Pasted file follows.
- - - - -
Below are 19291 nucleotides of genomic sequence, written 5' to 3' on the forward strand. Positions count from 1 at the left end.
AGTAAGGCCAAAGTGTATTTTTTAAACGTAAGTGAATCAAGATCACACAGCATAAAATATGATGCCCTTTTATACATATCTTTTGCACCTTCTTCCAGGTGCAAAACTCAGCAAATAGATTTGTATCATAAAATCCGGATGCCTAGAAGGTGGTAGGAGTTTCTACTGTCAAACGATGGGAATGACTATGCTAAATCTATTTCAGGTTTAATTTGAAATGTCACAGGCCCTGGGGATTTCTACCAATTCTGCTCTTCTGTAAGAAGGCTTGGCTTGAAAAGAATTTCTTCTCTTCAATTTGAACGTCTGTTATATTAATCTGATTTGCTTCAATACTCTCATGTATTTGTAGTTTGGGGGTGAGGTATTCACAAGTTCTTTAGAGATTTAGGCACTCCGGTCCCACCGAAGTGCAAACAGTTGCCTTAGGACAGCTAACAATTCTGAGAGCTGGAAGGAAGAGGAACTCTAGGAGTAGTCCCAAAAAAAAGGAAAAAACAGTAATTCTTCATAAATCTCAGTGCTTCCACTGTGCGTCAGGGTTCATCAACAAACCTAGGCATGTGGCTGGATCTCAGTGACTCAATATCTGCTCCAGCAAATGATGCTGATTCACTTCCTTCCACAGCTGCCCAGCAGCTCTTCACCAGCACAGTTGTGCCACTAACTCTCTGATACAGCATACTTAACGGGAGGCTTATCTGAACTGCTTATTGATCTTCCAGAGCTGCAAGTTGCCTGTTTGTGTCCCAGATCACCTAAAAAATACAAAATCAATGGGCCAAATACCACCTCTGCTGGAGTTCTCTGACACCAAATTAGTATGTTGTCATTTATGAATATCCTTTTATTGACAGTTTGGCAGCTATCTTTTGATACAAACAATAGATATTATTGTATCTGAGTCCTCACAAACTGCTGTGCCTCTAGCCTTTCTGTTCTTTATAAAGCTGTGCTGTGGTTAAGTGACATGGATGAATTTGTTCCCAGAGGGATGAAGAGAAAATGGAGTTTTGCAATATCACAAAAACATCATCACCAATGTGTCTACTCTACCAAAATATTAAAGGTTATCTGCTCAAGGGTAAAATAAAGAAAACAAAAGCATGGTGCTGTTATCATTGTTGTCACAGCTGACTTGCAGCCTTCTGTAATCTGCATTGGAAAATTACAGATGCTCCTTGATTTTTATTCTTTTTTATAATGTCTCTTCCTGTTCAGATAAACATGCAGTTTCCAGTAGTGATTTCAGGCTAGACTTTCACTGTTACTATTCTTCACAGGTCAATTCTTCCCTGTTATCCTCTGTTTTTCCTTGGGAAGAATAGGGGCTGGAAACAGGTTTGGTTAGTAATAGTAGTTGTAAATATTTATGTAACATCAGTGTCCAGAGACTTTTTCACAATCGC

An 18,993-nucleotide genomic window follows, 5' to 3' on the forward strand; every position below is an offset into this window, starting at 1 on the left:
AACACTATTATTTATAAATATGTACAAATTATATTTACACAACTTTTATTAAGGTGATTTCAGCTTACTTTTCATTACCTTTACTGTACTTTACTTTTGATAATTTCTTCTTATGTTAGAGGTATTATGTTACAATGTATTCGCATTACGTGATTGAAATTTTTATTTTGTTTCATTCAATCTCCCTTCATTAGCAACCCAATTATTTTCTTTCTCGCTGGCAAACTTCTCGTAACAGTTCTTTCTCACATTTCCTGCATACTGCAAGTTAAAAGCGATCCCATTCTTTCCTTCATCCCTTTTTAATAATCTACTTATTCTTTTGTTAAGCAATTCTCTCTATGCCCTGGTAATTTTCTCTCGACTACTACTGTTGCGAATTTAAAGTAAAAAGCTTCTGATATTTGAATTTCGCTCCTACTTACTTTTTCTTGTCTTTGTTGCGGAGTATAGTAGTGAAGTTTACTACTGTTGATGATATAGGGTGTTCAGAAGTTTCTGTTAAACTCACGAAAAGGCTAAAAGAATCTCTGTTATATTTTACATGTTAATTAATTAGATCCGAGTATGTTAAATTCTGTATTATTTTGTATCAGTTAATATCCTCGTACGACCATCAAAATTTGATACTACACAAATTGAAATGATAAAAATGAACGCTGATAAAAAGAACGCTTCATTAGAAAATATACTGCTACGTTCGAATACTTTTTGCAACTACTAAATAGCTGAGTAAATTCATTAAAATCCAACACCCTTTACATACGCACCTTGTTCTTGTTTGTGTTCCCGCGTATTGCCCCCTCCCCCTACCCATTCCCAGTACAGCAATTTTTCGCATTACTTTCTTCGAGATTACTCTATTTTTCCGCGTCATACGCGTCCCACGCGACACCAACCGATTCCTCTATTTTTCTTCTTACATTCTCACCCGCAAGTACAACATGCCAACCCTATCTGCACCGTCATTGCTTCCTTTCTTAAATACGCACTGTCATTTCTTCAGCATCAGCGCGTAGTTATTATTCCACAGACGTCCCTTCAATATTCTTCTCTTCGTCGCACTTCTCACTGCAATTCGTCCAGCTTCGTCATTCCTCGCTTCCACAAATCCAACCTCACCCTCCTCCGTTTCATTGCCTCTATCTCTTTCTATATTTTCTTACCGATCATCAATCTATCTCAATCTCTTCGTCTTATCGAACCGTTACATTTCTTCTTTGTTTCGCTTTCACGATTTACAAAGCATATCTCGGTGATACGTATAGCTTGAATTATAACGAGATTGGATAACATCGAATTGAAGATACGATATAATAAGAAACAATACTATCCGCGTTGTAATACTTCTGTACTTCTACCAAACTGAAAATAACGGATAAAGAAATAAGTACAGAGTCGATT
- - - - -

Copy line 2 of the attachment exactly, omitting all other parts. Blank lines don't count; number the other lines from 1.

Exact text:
AGTAAGGCCAAAGTGTATTTTTTAAACGTAAGTGAATCAAGATCACACAGCATAAAATATGATGCCCTTTTATACATATCTTTTGCACCTTCTTCCAGGTGCAAAACTCAGCAAATAGATTTGTATCATAAAATCCGGATGCCTAGAAGGTGGTAGGAGTTTCTACTGTCAAACGATGGGAATGACTATGCTAAATCTATTTCAGGTTTAATTTGAAATGTCACAGGCCCTGGGGATTTCTACCAATTCTGCTCTTCTGTAAGAAGGCTTGGCTTGAAAAGAATTTCTTCTCTTCAATTTGAACGTCTGTTATATTAATCTGATTTGCTTCAATACTCTCATGTATTTGTAGTTTGGGGGTGAGGTATTCACAAGTTCTTTAGAGATTTAGGCACTCCGGTCCCACCGAAGTGCAAACAGTTGCCTTAGGACAGCTAACAATTCTGAGAGCTGGAAGGAAGAGGAACTCTAGGAGTAGTCCCAAAAAAAAGGAAAAAACAGTAATTCTTCATAAATCTCAGTGCTTCCACTGTGCGTCAGGGTTCATCAACAAACCTAGGCATGTGGCTGGATCTCAGTGACTCAATATCTGCTCCAGCAAATGATGCTGATTCACTTCCTTCCACAGCTGCCCAGCAGCTCTTCACCAGCACAGTTGTGCCACTAACTCTCTGATACAGCATACTTAACGGGAGGCTTATCTGAACTGCTTATTGATCTTCCAGAGCTGCAAGTTGCCTGTTTGTGTCCCAGATCACCTAAAAAATACAAAATCAATGGGCCAAATACCACCTCTGCTGGAGTTCTCTGACACCAAATTAGTATGTTGTCATTTATGAATATCCTTTTATTGACAGTTTGGCAGCTATCTTTTGATACAAACAATAGATATTATTGTATCTGAGTCCTCACAAACTGCTGTGCCTCTAGCCTTTCTGTTCTTTATAAAGCTGTGCTGTGGTTAAGTGACATGGATGAATTTGTTCCCAGAGGGATGAAGAGAAAATGGAGTTTTGCAATATCACAAAAACATCATCACCAATGTGTCTACTCTACCAAAATATTAAAGGTTATCTGCTCAAGGGTAAAATAAAGAAAACAAAAGCATGGTGCTGTTATCATTGTTGTCACAGCTGACTTGCAGCCTTCTGTAATCTGCATTGGAAAATTACAGATGCTCCTTGATTTTTATTCTTTTTTATAATGTCTCTTCCTGTTCAGATAAACATGCAGTTTCCAGTAGTGATTTCAGGCTAGACTTTCACTGTTACTATTCTTCACAGGTCAATTCTTCCCTGTTATCCTCTGTTTTTCCTTGGGAAGAATAGGGGCTGGAAACAGGTTTGGTTAGTAATAGTAGTTGTAAATATTTATGTAACATCAGTGTCCAGAGACTTTTTCACAATCGC